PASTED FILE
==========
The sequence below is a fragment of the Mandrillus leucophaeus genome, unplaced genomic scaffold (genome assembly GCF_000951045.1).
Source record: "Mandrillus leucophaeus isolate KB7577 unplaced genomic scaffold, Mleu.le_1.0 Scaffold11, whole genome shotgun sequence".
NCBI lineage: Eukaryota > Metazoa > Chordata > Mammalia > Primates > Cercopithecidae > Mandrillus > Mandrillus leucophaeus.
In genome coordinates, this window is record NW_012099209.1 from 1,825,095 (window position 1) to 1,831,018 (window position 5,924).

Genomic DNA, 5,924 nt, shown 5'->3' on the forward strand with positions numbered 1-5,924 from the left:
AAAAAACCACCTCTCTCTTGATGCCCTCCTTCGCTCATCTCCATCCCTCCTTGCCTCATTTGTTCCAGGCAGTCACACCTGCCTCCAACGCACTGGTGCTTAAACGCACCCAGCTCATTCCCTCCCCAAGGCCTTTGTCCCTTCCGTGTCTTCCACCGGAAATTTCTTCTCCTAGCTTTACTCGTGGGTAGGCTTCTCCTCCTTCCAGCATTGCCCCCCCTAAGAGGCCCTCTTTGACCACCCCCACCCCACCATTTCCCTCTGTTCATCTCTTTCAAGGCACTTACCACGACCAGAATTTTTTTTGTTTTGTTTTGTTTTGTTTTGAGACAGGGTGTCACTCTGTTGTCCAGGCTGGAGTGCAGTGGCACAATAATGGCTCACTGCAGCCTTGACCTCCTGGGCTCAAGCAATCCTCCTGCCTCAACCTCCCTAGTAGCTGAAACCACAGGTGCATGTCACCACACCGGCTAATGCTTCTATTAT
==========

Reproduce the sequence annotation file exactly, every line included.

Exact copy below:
The sequence below is a fragment of the Mandrillus leucophaeus genome, unplaced genomic scaffold (genome assembly GCF_000951045.1).
Source record: "Mandrillus leucophaeus isolate KB7577 unplaced genomic scaffold, Mleu.le_1.0 Scaffold11, whole genome shotgun sequence".
NCBI lineage: Eukaryota > Metazoa > Chordata > Mammalia > Primates > Cercopithecidae > Mandrillus > Mandrillus leucophaeus.
In genome coordinates, this window is record NW_012099209.1 from 1,825,095 (window position 1) to 1,831,018 (window position 5,924).

Genomic DNA, 5,924 nt, shown 5'->3' on the forward strand with positions numbered 1-5,924 from the left:
AAAAAACCACCTCTCTCTTGATGCCCTCCTTCGCTCATCTCCATCCCTCCTTGCCTCATTTGTTCCAGGCAGTCACACCTGCCTCCAACGCACTGGTGCTTAAACGCACCCAGCTCATTCCCTCCCCAAGGCCTTTGTCCCTTCCGTGTCTTCCACCGGAAATTTCTTCTCCTAGCTTTACTCGTGGGTAGGCTTCTCCTCCTTCCAGCATTGCCCCCCCTAAGAGGCCCTCTTTGACCACCCCCACCCCACCATTTCCCTCTGTTCATCTCTTTCAAGGCACTTACCACGACCAGAATTTTTTTTGTTTTGTTTTGTTTTGTTTTGAGACAGGGTGTCACTCTGTTGTCCAGGCTGGAGTGCAGTGGCACAATAATGGCTCACTGCAGCCTTGACCTCCTGGGCTCAAGCAATCCTCCTGCCTCAACCTCCCTAGTAGCTGAAACCACAGGTGCATGTCACCACACCGGCTAATGCTTCTATTAT